Unit 9.2

# Correlative Conjunctions – Part 1

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## Introduction

Conjunctions are words that function as a link between different clauses or elements in sentences.

Correlative conjunctions are conjunctions that come in pairs.

## Form

Some correlative conjunctions are not onlybut also.

These conjunctions can have two different positions:
Not only + clause 1 + , + but also + clause 2 …
Subject + not only + verb + complement + but also + complement…

## Example

• Not only did we try Chinese food, but also Indian food.
• Not only have they increased the prices, but they have also changed the products.
• Not only she can sing, but also dance.
• not only drink the chamomile tea, but also the mint tea.
• He not only lost his job, but also his reputation.
• We not only speak English, but also Spanish.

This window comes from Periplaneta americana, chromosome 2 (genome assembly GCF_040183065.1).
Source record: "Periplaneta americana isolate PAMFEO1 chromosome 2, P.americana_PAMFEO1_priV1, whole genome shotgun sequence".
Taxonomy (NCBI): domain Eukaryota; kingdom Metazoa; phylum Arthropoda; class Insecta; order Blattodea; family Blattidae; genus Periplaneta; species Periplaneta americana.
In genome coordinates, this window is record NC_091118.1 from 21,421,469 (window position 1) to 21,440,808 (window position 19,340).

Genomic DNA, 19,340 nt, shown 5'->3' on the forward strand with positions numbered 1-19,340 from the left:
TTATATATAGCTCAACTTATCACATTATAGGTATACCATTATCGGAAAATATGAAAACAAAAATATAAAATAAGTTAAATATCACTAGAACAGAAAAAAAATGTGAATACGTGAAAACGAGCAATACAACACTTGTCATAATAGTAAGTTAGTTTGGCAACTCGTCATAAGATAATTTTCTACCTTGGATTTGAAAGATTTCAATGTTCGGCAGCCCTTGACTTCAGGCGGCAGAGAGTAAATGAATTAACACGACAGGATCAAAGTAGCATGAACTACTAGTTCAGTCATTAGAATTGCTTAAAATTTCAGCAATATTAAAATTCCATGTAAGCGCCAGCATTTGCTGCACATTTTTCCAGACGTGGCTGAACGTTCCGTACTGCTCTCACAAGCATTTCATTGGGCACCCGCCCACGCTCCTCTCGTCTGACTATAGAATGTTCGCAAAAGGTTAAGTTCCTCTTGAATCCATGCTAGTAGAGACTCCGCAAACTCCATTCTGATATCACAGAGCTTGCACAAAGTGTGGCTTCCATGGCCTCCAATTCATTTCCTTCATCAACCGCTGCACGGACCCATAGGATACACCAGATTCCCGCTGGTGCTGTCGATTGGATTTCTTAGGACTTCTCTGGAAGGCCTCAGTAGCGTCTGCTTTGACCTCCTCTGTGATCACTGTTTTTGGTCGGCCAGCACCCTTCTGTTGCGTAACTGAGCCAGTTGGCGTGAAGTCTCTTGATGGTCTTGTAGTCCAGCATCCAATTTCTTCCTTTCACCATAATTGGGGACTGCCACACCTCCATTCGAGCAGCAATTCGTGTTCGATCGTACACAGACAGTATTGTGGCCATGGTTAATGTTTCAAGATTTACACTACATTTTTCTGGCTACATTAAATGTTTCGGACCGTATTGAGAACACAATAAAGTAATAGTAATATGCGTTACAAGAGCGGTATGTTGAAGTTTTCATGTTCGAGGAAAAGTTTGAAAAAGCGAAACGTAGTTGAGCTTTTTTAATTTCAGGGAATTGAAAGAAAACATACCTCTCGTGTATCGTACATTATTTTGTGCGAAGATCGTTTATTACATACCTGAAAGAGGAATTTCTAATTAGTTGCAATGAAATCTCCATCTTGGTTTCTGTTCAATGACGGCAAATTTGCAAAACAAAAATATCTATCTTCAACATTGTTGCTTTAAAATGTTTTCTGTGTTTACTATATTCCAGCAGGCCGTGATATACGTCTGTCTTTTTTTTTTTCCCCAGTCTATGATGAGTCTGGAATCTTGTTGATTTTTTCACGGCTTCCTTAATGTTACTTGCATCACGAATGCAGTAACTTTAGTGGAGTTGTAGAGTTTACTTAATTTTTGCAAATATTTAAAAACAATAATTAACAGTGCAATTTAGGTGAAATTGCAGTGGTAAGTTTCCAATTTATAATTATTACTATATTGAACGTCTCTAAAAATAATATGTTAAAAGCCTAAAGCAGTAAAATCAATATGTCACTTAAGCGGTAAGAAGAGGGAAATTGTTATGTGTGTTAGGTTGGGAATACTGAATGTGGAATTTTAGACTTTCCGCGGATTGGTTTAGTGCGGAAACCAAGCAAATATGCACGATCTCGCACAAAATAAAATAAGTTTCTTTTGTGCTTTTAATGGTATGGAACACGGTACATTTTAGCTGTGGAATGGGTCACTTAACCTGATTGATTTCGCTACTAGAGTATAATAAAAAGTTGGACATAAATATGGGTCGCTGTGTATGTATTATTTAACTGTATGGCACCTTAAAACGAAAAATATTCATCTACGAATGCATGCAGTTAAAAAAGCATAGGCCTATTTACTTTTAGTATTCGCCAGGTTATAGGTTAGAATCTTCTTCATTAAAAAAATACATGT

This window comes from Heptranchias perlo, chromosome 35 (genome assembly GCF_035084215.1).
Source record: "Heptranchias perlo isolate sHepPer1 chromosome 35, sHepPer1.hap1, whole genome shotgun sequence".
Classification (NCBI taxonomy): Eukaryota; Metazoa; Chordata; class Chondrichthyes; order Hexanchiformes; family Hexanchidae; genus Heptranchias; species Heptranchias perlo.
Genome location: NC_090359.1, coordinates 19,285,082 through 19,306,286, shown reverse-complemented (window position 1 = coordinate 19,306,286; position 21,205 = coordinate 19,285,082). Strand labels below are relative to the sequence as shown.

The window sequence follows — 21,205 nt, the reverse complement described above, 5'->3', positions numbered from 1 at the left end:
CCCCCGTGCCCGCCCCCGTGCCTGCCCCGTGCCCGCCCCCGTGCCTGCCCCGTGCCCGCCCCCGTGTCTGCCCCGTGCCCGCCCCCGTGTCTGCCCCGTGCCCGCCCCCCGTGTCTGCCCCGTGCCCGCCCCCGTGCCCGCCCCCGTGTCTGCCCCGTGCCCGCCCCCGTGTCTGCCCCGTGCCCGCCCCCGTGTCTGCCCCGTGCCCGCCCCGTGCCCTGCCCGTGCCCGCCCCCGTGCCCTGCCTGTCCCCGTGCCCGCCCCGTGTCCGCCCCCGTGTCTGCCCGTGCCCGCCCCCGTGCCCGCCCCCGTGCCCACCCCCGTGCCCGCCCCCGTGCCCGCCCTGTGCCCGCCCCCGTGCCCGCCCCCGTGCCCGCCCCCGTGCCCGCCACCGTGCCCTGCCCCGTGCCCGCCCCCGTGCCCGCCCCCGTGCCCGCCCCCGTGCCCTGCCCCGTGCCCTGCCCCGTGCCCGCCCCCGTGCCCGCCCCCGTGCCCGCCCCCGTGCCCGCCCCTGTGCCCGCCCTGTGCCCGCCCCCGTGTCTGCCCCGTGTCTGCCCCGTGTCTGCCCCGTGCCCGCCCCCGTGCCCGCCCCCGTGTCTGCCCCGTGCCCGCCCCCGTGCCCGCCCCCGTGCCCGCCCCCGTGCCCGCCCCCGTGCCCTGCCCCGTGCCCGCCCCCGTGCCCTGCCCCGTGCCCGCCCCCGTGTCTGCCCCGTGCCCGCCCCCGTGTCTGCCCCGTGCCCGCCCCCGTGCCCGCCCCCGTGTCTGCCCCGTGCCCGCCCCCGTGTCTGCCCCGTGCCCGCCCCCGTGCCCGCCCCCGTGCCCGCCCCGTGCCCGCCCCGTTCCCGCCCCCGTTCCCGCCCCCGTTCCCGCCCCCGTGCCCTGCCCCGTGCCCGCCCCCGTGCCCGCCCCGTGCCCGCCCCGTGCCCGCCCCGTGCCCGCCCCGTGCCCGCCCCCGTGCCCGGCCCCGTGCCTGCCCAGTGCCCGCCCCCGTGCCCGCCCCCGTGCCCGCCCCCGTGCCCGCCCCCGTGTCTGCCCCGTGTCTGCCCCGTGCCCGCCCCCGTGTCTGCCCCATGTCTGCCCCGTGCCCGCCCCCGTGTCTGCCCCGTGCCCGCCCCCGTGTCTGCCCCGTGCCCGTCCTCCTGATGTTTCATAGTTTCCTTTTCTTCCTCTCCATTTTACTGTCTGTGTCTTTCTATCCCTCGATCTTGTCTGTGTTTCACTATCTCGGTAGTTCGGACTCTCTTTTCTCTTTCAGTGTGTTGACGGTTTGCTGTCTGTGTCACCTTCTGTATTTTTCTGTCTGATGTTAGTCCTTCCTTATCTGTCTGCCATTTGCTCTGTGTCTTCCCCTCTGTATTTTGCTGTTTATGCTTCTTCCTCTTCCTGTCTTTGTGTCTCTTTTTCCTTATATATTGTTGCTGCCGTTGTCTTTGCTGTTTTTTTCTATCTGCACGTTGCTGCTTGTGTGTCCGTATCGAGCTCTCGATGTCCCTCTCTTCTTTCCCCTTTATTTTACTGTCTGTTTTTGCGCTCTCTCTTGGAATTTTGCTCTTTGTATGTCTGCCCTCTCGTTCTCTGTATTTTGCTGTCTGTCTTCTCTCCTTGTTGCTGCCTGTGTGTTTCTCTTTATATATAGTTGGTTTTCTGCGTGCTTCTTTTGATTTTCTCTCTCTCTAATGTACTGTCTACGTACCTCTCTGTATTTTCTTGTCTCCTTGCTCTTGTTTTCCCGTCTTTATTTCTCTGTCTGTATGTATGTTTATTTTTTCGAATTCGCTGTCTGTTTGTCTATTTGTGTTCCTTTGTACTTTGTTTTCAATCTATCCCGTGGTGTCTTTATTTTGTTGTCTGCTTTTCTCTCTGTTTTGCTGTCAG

## Use

We use not onlybut also… to focus on two pieces of surprising information, that are parallel to each other.

The second piece of information is usually more surprising than the first one.

## Summary

The correlative conjunction not onlybut also… is used to emphasise two pieces of surprising information that are parallel to each other, with the second piece of information being more surprising.

We start with not only followed by a clause, a comma, but also and another clause. We can also start with the subject followed by not only followed by a verb with a complement followed by but also and another complement (we do not use a comma here).

For example:
“I ate not only grilled chicken but also grilled fish.” = I ate both grilled chicken and fish.
Not only did I eat grilled chicken but also grilled fish.” = As we start with not only, we need to invert subject and verb (…did i eat grilled chicken – …I did eat grilled chicken).
♦ “I ate grilled chicken and grilled fish.” = When we use the conjunction and, the two pieces of information are not surprising.

Let’s revise this content within the {Form} section. Take a look at the {Example} section that shows its use within a context.

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